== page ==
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djackson 22568
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In larger organizations that might work. However in the US, most companies are too small to do this, if for no other reason than they don't want to spend the money.

Dave
GeorgeCopeland
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djackson 22568 (8/18/2014)
In larger organizations that might work. However in the US, most companies are too small to do this, if for no other reason than they don't want to spend the money.


All entities should analyze the risk of an insecurity and evaluate the costs accordingly.
GeorgeCopeland
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Gary Varga (8/18/2014)
(the equivalent of the two key launch system - no I have never seen this in real life but I am using it only as a simple metaphor for a multiple person task).


The term you are looking for is two person integrity, TPI. TPI provides substantial security because, while you might find a crook anywhere, the likelihood of finding two crooks in the exact same location are miniscule. TPI systems are commonplace.
Gary Varga
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GeorgeCopeland (8/18/2014)
Gary Varga (8/18/2014)
(the equivalent of the two key launch system - no I have never seen this in real life but I am using it only as a simple metaphor for a multiple person task).


The term you are looking for is two person integrity, TPI. TPI provides substantial security because, while you might find a crook anywhere, the likelihood of finding two crooks in the exact same location are miniscule. TPI systems are commonplace.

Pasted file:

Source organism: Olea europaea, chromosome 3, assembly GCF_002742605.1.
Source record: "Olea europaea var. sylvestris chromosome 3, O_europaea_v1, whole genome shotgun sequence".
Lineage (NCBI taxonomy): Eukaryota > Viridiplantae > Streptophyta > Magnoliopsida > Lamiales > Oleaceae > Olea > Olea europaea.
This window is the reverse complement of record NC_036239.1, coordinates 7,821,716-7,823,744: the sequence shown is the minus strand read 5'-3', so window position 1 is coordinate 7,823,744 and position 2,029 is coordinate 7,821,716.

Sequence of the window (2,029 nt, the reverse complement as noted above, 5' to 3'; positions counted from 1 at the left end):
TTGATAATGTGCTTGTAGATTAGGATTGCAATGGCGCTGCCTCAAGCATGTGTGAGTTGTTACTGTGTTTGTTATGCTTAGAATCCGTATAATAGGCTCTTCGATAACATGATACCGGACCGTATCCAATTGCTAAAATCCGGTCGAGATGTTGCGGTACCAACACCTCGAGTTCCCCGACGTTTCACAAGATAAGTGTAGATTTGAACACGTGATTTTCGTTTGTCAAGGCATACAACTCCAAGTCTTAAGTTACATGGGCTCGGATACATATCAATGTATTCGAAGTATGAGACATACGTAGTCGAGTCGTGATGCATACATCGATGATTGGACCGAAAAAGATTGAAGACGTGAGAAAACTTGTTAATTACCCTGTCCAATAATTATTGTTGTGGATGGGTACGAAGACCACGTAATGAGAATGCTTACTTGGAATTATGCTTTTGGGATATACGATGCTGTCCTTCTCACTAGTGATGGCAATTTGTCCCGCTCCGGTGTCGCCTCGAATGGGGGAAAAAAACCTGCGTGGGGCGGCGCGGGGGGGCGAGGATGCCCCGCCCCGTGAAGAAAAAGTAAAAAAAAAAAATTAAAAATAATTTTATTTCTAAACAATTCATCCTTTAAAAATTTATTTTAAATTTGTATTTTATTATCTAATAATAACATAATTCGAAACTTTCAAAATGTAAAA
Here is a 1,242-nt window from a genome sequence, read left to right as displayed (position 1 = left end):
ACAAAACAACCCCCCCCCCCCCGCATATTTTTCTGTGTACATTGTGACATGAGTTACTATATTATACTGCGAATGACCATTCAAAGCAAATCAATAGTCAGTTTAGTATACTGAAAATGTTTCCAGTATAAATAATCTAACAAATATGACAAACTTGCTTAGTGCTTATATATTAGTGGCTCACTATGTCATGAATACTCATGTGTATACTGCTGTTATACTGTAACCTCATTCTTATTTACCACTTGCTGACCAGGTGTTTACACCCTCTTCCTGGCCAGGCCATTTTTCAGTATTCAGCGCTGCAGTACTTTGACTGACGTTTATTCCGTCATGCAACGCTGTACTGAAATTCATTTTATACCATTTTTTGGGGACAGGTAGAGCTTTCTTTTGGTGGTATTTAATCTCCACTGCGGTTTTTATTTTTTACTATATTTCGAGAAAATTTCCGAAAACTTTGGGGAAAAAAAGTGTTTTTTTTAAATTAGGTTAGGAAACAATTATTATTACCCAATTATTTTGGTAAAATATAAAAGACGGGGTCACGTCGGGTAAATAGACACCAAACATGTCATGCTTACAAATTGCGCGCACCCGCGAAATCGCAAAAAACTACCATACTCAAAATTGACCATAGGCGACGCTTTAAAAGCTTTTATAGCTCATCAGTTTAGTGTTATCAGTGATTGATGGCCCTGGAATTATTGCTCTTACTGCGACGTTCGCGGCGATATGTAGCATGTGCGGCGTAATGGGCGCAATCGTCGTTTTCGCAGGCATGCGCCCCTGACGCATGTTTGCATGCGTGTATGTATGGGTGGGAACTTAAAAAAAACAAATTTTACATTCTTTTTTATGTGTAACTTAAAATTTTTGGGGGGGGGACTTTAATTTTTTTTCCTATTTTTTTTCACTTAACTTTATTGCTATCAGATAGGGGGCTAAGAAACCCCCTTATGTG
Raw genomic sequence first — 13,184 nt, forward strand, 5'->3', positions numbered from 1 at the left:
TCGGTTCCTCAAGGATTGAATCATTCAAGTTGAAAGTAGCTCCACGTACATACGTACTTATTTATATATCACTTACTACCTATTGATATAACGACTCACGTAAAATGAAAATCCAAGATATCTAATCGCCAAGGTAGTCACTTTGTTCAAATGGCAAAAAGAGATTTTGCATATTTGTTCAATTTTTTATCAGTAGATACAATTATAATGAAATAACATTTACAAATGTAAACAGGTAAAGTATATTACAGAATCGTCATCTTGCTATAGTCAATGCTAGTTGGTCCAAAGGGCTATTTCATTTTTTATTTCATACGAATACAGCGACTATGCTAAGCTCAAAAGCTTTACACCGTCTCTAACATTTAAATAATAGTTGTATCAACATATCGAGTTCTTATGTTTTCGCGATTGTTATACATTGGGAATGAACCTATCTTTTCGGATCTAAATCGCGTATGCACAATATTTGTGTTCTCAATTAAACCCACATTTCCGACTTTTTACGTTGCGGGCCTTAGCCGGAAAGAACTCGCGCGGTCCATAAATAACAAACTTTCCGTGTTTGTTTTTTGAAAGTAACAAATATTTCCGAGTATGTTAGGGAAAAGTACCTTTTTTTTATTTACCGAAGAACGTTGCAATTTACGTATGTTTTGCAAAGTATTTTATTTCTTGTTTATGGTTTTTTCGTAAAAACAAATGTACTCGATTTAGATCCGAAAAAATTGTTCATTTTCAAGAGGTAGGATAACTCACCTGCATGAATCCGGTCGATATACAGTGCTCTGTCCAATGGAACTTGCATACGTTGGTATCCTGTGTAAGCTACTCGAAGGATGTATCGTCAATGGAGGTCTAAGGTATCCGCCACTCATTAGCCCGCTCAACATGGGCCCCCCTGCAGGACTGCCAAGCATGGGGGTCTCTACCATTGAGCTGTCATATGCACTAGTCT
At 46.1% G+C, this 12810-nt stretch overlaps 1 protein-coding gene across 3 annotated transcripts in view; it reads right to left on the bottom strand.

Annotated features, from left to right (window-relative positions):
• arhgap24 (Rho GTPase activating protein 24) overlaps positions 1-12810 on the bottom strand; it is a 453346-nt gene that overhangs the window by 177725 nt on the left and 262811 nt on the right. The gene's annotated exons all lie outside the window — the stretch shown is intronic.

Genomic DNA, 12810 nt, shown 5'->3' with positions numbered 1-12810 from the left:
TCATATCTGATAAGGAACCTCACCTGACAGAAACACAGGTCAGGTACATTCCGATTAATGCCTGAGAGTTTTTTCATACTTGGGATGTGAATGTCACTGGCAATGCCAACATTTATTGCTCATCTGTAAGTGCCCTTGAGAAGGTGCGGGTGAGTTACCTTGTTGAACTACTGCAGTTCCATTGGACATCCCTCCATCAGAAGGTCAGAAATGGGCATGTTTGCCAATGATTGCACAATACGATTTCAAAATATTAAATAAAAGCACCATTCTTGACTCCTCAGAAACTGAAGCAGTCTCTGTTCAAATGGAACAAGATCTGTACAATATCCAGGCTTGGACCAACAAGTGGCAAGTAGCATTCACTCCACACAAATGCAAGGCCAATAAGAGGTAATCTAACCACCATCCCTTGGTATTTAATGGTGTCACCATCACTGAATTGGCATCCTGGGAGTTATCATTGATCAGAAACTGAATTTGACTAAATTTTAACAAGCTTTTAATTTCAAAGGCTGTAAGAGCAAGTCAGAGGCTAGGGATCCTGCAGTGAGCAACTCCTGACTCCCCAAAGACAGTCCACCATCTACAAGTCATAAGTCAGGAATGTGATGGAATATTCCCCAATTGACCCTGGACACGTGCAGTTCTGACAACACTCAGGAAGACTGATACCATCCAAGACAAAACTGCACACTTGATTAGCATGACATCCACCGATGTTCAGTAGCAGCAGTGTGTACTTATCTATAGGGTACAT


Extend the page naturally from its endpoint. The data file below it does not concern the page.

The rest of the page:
Thanks George.

TPI systems should be the only way to modify audit data. All audit alterations, including configuration changes and removal should only occur after the attempt has been confirmed as audited.

Gaz

-- Stop your grinnin' and drop your linen...they're everywhere!!!
djackson 22568
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GeorgeCopeland (8/18/2014)
djackson 22568 (8/18/2014)
In larger organizations that might work. However in the US, most companies are too small to do this, if for no other reason than they don't want to spend the money.


All entities should analyze the risk of an insecurity and evaluate the costs accordingly.


Should? Yes. Read my point about not wanting to spend the money.

Dave
lionfan91
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We actually have a dedicated auditing team. Audits are pulled for every system on a routine basis and the team reviews them, independent of the users and the admins. That said, we are a government organization dealing with classified information, so the requirement for all this is spelled out in regulations. i.e. we don't have a choice but to do it this way.